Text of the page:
The amount of electricity produced from solar panels is on the rise. On a sunny day in 2020 it has been estimated that up to 40% of the UK’s electricity demand will be met by solar panels and that one third of all UK homes will have solar panels on their roofs.
- Solar panels can generate substantial profits – particularly for commercial premises with unused space either on a roof or within ground space. Even if businesses have previously looked at the viability of installing solar panels, they should look again – the costs of panel installation are falling with growing economies of scale and technical improvements in the efficiency of panels.
- Whilst income to owners from feed in tariffs available for solar panels has come down from when they were first introduced in April 2010, the potential income remains considerable – the government feed-in tariff offers an index linked 8-13% return on investment over 20 years whilst the panels themselves should last for about 50 years. If you don’t want to finance the installation costs up front, it is relatively straightforward to find an intermediary company willing to subsidise installation costs in exchange for a share of the feed-in-tariffs for electricity being generated.
- Every commercial building sold or leased since 2009 has required an energy performance certificate (an ‘EPC’). There has been a tendency for businesses to regard EPCs as a paper cost and of marginal relevance – but this view is likely to change over the next year. The Scottish Government is about to publish proposals to force owners to carry out energy efficiency improvements on energy inefficient buildings if and when owners sell or lease. Details are expected within the next few months of exactly how this should work. Solar panels are relevant to EPCs in two ways. First, a solar panel system counts towards your EPC rating – often enough to take you into the next band up. Second, in order to install a solar panel system (with a few exceptions), your property must have at least a level D Energy Performance Rating (which the Government thinks is achievable for the majority of commercial buildings).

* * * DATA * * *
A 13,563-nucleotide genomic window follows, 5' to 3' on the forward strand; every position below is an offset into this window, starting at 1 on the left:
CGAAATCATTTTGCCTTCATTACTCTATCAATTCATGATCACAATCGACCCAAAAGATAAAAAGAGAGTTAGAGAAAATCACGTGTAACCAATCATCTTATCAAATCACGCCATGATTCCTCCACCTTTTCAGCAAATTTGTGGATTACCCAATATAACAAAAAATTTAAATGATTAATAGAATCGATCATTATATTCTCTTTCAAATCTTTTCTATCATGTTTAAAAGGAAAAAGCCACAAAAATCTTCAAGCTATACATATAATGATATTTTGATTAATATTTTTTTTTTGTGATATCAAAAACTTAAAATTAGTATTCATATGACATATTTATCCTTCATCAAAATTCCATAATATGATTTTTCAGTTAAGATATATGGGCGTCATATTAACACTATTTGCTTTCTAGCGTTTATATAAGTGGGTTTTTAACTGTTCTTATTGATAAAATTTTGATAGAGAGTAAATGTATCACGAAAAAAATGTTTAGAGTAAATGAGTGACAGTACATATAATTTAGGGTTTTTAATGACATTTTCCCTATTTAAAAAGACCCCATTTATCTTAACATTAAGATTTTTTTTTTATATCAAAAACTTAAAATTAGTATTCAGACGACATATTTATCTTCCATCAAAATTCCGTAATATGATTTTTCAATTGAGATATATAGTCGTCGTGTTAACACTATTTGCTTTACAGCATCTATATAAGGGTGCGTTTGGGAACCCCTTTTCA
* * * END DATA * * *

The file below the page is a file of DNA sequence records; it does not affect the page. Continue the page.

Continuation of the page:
- Before installing a solar panel or signing up to any agreement with a supplier, you do need to do your legal homework. If you have a security over your building, the chances are that you will need your lender’s consent. You need to make sure that solar panels are installed on land you own – empty land neighbouring a building could be disputed or common ground. You should consider the impact of a solar panel installation when you sell or rent out a property – in the case of a lease, who gets to keep the income from the panels and how do solar panels impact on repair and maintenance liabilities?
Michael is an experienced and talented solicitor who specialises in commercial property transactions and property dispute resolution.